Departing Netball New Zealand CEO Raelene Castle handed the country's aspiring coaches a stinging slap on her way out the door.
Then, one of the unsuccessful Magic coaching candidates fought fire with fire, as Marg Foster took her turn to have a swipe.
Having previously been of the firm belief that no Australians should be brought in to coach this country's ANZ Championship teams, Castle turned on her word and signed off on the Waikato-Bay of Plenty Magic employing Julie Fitzgerald.
Castle, who leaves to take up the role of CEO at the Canterbury Bulldogs NRL club, said that none of the New Zealand applicants for the Magic job were up to standard.
That includes this year's assistant, Tanya Dearns.
''The New Zealand applicants were very strong New Zealand coaches but [the Magic] didn't have what we believed was the experienced coach to be a head coach in an ANZ Championship franchise,'' Castle said.
''It's an incredibly difficult coaching job, much more difficult than people realise. And we wanted to ensure that those coaches still had the opportunity to grow and develop, which they will under Julie, and that in the future, in the next couple of years, they will, with that experience, have the opportunity to take over as head coach. But to put them in at this stage would have been a step too far.''
Earlier this year Australian Vicki Wilson was announced as the Silver Ferns assistant coach, but Castle told Fairfax Media then that the national set up and the trans-Tasman league were ''separate''
''Certainly there is no precedent around the ANZ Championship coach and that continues to need to be a New Zealand-developed coach because that is the pathway,'' she said in May.
''If you allow Australians into the ANZ Championship level, then you're even less likely to develop Silver Ferns head coaches.''
Castle tried to say she had never said as such, but that she had always had a ''preference'' for a New Zealand coach.
There was comprehensive criteria put in place which New Zealand candidates had to meet, seemingly blocking their rise to the top.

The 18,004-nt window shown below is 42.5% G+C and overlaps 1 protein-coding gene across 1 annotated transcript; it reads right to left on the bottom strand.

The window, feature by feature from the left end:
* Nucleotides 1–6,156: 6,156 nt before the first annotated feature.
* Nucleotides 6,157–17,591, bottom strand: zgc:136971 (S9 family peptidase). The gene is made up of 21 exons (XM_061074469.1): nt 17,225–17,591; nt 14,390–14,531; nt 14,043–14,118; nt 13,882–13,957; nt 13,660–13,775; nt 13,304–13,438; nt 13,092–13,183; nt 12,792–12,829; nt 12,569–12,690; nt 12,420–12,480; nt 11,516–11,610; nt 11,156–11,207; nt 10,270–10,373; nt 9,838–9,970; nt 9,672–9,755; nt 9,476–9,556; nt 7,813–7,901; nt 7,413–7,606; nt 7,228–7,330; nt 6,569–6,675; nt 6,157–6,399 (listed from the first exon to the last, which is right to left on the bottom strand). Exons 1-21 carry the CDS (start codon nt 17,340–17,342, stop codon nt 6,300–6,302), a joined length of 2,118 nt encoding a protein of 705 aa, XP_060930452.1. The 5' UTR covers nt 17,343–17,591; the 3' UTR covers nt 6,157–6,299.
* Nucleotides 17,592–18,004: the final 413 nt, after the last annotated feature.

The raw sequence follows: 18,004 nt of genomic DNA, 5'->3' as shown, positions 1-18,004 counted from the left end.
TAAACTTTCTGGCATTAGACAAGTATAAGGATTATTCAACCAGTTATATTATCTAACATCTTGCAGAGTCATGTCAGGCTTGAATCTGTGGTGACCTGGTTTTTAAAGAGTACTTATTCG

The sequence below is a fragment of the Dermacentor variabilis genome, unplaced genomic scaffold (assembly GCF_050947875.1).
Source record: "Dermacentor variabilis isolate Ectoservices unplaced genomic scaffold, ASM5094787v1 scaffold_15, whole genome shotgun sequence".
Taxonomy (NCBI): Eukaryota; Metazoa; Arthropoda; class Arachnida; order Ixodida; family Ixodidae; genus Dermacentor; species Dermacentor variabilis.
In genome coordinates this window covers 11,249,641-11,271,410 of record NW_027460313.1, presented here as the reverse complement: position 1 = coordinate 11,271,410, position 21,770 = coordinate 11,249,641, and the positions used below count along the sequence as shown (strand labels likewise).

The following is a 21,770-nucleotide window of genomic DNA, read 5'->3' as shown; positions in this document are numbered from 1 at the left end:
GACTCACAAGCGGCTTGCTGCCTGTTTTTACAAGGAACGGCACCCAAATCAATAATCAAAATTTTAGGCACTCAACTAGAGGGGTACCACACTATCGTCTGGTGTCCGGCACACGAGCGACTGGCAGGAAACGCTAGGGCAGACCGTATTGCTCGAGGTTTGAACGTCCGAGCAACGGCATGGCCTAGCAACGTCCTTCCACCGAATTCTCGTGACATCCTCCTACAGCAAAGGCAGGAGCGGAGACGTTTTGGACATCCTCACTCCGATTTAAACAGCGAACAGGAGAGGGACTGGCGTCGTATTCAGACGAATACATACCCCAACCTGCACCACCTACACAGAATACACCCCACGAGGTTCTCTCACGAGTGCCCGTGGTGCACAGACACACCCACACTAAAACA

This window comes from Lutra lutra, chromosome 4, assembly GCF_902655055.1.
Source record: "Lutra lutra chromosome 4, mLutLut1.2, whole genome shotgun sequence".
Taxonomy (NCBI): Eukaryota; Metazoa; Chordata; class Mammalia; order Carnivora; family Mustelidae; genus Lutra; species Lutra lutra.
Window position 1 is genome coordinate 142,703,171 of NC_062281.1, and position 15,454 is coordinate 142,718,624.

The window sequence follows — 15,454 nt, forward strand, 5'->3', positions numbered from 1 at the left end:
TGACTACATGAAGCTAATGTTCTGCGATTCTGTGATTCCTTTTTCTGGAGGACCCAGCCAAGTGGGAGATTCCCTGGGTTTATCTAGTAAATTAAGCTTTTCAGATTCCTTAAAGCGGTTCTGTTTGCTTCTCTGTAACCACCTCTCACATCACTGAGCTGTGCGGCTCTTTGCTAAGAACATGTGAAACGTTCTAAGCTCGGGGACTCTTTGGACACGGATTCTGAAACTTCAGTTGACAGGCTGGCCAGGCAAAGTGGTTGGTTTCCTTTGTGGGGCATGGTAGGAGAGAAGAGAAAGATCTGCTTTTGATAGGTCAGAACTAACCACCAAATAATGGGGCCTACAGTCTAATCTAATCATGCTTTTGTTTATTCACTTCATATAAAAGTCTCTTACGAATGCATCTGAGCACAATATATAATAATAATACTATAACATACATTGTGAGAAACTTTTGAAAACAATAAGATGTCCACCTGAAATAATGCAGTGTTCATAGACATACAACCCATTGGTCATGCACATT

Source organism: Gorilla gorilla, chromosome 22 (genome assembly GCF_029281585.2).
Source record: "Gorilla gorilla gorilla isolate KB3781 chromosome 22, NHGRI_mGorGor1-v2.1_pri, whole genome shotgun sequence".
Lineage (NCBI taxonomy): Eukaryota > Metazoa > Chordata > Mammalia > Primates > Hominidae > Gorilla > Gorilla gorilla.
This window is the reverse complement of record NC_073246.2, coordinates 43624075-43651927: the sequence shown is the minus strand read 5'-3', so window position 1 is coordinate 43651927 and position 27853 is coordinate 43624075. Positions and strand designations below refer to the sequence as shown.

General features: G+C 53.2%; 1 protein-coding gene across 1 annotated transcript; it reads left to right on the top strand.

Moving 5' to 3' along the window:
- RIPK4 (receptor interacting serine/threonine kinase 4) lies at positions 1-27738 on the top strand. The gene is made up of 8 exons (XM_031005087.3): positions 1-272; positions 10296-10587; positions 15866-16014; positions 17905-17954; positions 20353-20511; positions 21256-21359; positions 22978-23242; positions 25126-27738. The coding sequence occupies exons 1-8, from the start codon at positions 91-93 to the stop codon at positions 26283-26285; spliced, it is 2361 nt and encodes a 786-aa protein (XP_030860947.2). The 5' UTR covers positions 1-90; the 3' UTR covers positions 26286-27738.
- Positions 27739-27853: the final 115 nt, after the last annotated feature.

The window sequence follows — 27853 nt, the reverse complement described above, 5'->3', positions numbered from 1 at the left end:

Dearns said she had received no feedback on missing out and that she was disappointed to not get the role, but that Magic CEO Tim Hamilton had told her that Fitzgerald was keen to meet her next week to discuss the possibility of being an assistant coach.
One of the conditions in Fitzgerald's two-year contract is that she has to use New Zealand support staff and if the Magic want to re-appoint her after two years they will have to go to Netball New Zealand for approval again.
Castle said New Zealanders would still be given preference for future appointments at Kiwi teams.
''It's not our perfect scenario that we continue to put a large number of Australian coaches into our coaching pathway. But it's also about competitive advantage and making sure you put the best team together.''
But Foster, who applied for the role but didn't get shortlisted, wasn't having a bar of that.
Rather than being angry for personal reasons, Foster went into bat for New Zealand coaches in general.
She and Dearns had both made the shortlist for the Ferns assistant coach and part of Netball New Zealand's feedback to them, she said, was that they had to get head coaching experience at a New Zealand franchise.
''Why tell us that information, head coach role, if there's nothing there,'' she said.
''If you want to be a professional coach in New Zealand, there are only five jobs. It's not like there's 25 jobs.
''Over in Australia the coaching staff underneath what they have is huge, then underneath that is huge, they all get paid. We only have that top tier that get paid.''
Foster, who once got down to the final two for the Queensland Firebirds job before the Diamonds coach insisted it had to be an Australian, said part of the ANZ Championship was to not only grow athletes, but also coaches.
''I get really frustrated that it's blocking, once again, pathways for coaches and not giving people an opportunity to spark and present themselves.
''If those two coaches [Fitzgerald and Wilson] are that good, why aren't they coaching Australia.
''We're not leading the way, we're just copy-catting. It used to be intriguing when we played Australia in the past because we had our own style and our own way. And now, what, are we going to play like Australia? When the coaches come, are they bringing their Australian style, what other style do they know.''
- Fairfax Media